Women and guns: part one of two-part feature
Today in the U.S., gun owners are mostly male, but that is changing. According to a Gallup Poll published in February 2013, 15 percent of American women now own guns, up from 12 percent in 2007. The Gallup Poll indicated that gun ownership is increasing.
A survey by the Pew Research Center conducted in February 2013 found that 12 percent of women own guns. The Pew survey also revealed that gun ownership is higher in the Midwest and South than in the Northeast and West. “Across all regions, people living in rural areas are twice as likely as those in urban areas to own a gun (39 percent vs. 18 percent)” (“Why Own a Gun? Protection is Now Top Reason”, Pew Research Center, March 12, 2013, p. 17). The Pew study found that gun ownership is decreasing.
We wanted to learn about gun ownership among women in Central Minnesota. To find information, we interviewed six women, from five different counties, who ranged in age from their 20s to their 60s. We interviewed two sheriffs, and collected facts from books, online news articles, and a gun safety instructor.
Here is what we learned.
State has strict gun laws
Minnesota’s firearms laws are stricter than those in most states. In Minnesota, a person must have a permit to purchase or to carry a firearm. To qualify for a permit, a person must be 21 years old, be a U.S. citizen or permanent resident, successfully complete training by an instructor certified by the Minnesota Dept. of Public Safety, pass a background check conducted by the sheriff of the county where a person lives, and complete the permit application process.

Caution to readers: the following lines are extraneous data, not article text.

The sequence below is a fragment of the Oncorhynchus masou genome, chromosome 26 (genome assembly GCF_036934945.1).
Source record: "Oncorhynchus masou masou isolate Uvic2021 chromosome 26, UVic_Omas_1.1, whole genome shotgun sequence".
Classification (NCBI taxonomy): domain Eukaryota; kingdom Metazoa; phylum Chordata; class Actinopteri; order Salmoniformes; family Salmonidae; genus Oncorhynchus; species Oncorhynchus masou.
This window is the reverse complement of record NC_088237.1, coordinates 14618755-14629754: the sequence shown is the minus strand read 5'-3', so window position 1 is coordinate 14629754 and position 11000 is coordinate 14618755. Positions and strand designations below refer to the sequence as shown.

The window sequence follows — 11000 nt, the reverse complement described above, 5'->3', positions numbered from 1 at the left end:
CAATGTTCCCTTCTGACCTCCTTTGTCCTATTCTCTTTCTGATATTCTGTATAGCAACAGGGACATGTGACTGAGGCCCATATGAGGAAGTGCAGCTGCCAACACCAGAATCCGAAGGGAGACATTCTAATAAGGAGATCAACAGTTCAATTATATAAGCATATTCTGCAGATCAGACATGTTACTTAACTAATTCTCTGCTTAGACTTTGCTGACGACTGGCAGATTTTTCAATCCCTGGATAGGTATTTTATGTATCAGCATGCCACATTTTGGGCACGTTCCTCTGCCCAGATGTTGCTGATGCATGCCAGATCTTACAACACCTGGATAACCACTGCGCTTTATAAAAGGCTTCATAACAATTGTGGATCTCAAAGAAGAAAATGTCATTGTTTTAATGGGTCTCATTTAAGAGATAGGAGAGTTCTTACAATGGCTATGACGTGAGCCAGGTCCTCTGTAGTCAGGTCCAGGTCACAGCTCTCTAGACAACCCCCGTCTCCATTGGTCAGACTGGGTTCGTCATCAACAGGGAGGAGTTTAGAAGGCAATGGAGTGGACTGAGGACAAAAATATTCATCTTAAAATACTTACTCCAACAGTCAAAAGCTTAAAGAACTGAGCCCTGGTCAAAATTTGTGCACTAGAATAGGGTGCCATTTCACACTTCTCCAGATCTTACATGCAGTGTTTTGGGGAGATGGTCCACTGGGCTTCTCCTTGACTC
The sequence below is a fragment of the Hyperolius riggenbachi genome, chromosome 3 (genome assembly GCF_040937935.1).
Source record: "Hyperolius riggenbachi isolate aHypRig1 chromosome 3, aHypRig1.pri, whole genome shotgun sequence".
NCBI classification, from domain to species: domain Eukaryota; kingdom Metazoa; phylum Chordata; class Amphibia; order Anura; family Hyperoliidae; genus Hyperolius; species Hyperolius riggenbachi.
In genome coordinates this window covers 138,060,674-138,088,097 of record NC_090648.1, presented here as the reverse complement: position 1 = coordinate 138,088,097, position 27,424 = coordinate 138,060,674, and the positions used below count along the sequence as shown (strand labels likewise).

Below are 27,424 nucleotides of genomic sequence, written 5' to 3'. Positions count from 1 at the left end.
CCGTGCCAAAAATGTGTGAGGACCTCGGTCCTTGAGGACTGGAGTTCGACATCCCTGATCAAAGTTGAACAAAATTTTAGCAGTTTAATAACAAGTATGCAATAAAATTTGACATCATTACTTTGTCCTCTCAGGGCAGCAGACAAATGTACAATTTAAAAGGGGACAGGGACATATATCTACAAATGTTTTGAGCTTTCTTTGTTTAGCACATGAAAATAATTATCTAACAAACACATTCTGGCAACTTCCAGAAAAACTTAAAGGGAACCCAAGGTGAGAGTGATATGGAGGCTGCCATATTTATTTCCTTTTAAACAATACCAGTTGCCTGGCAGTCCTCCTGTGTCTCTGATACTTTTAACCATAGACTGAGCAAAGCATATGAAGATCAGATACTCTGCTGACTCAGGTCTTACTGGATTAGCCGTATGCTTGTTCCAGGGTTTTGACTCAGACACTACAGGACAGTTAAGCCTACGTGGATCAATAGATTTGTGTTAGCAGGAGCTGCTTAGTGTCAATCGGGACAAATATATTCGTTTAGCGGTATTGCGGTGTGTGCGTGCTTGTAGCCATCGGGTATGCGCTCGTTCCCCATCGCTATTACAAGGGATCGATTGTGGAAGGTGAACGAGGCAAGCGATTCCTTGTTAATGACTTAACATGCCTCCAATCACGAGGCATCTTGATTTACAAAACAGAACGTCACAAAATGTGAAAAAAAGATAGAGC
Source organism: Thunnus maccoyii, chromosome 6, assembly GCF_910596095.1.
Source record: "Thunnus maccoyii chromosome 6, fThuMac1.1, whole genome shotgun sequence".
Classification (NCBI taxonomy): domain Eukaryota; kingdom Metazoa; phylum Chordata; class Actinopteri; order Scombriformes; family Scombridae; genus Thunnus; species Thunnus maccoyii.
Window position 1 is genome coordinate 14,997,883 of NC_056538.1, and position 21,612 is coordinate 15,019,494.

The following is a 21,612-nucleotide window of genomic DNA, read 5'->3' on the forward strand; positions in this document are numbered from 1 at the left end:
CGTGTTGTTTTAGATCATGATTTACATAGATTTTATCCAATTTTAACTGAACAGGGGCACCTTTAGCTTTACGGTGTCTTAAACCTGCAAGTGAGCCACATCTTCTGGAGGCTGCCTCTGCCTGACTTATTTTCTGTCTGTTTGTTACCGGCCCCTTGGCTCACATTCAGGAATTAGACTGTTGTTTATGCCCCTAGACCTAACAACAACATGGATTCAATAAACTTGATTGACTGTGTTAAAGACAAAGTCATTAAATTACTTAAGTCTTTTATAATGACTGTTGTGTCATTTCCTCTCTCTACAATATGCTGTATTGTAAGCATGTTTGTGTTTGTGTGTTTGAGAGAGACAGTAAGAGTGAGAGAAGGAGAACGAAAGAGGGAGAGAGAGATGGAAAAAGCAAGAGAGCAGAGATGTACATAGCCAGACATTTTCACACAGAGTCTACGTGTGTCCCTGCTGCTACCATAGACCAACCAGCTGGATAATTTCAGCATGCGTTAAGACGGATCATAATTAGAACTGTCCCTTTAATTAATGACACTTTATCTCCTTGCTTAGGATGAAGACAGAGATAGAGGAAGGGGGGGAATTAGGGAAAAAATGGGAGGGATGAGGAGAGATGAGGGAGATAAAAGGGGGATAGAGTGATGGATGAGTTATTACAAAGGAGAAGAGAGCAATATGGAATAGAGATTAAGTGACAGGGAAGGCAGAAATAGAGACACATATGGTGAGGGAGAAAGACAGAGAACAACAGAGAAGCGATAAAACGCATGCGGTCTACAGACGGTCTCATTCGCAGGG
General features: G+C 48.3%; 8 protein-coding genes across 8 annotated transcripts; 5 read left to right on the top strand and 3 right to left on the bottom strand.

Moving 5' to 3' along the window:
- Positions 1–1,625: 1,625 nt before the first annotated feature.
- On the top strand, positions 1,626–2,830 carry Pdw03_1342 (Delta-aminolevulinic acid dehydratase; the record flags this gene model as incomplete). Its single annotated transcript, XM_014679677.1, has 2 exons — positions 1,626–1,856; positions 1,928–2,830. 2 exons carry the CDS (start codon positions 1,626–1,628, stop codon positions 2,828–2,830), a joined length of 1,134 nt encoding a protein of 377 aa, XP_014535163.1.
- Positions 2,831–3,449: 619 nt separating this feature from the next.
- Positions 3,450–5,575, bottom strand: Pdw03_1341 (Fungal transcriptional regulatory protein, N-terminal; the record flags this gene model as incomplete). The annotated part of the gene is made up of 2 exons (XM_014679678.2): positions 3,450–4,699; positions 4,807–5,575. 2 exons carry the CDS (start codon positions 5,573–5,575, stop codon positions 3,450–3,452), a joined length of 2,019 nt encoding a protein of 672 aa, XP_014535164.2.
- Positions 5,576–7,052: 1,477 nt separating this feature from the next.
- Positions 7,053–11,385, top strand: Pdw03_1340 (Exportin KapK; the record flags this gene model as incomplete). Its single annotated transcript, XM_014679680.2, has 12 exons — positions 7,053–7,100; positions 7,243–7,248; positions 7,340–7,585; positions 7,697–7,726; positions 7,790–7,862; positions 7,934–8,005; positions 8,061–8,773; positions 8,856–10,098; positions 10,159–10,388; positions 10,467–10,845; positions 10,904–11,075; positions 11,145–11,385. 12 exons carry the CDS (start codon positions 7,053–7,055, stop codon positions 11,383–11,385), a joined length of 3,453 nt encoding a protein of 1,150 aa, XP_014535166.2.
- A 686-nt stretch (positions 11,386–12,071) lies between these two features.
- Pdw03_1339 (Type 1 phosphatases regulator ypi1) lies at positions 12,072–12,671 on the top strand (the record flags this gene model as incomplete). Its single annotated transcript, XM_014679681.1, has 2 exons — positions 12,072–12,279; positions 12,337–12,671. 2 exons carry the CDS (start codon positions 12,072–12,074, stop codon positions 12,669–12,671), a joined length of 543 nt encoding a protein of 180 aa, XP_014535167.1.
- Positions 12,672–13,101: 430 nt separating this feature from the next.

If a person with a valid permit shoots another person in Minnesota, there are likely to be serious consequences for the shooter, regardless of the circumstances, even if the shooter thought she was shooting in self-defense. Both criminal prosecution and civil lawsuits are likely to proceed against the shooter.
To make sure we understood the requirements to own a gun in Minnesota and the laws that pertain to shooting a gun, I applied for a permit to purchase a firearm and completed a gun safety training course conducted by a state-certified instructor.
In my class, held in Menahga, were five men, one other woman, and me. Only one person in the class was under age 60. All but one person already knew how to shoot a handgun, and everyone easily qualified when we went to a gun range to demonstrate our proficiency.
Next, I applied for a permit to carry a firearm. It can take up to 30 days for the permit to be processed and approved, but I received mine in 7 days.
Women rarely use guns in crimes
Wadena County Sheriff Mike Carr told us in September that so far in 2013, 181 purchase permit applications had been received and processed by his office. Of these, 29 (16 percent) were from women.
As of September 2013, 177 carry permits were received and processed. Of these, 33 were from women (19 percent).